Story by Tom Pagliaroli

The sea bass season re-opens this Sunday, and if catch ‘n toss ‘em action on the party and charter boats the past two to three weeks is an indication, it will be a rip-snorting rod bender along the rails and gunwales as soon as the anchors are set and the baits and jigs descend.

Even more so than fluke, the sea bass resource continues being mismanaged by the National Marine Fisheries Service(NMFS) and is indeed the poster child for the adage “Err on the side of caution”. The sea bass biomass by NMFS’s admission is rebuilt an amazing 230-plus percent, yet, recreational anglers are being strangled when it comes to being able to pursue them via bag limits, season closures, or both. Hopefully things will change in 2018 with the Trump administration recognizing not only the species’ healthy and abundant stocks, but the substantial economic injection sea bass fishing brings to the Jersey shore economy via party and charter boats and bait and tackle shops, not to mention the ancillary business that benefit from angler participation such as delis and diners, motels, gas stations and convenience stores.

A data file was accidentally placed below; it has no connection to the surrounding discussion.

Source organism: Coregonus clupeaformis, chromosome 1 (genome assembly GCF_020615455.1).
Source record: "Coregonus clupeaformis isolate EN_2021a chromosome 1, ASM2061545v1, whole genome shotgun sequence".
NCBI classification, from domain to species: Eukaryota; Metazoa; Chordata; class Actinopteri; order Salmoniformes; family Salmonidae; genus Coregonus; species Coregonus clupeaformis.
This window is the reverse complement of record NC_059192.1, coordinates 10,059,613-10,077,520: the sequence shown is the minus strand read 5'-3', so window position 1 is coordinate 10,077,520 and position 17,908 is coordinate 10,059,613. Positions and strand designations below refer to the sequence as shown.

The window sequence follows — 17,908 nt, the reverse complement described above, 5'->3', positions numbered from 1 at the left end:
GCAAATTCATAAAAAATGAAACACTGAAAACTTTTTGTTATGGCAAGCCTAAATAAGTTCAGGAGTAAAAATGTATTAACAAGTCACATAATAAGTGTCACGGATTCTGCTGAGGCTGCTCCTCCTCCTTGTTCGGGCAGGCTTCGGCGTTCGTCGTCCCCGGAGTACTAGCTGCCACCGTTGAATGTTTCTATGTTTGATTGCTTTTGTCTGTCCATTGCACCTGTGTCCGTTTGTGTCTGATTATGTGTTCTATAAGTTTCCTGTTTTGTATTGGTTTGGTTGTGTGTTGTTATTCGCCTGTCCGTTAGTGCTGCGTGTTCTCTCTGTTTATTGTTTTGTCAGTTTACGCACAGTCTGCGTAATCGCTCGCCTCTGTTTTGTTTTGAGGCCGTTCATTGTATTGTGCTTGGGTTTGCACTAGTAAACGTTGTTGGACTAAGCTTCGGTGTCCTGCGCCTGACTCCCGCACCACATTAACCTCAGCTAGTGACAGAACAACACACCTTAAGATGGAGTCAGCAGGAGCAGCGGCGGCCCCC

Indeed, numbers are so thick it will be, for the most part, “drop ‘n reel” fishing, i.e. get the offering below, feel the bite, set the hook and bring it up. This should be the scenario the first week or two of the season, and it gets better size-wise as the water gets colder through November. Sure, there will be plenty of keepers (minimum 12-1/2 inches; 15 fish limit) up to 2-3 pounds going in the coolers, but there will also be a lot of throwbacks. Either way, it’s an action aplenty scenario.

“It’s hot fishing the first couple of weeks numbers-wise, that’s for sure,” opines deck boss Gina Lawrenson on the Carolyn Ann III (609-693-4281) in Barnegat Light, recognized as the premier sea bass and blackfish party boat from Barnegat Inlet to Great Egg Harbor Inlet. She continues, “But with that first big dip in the bottom water temperature, the bigger sea bass really turn on.”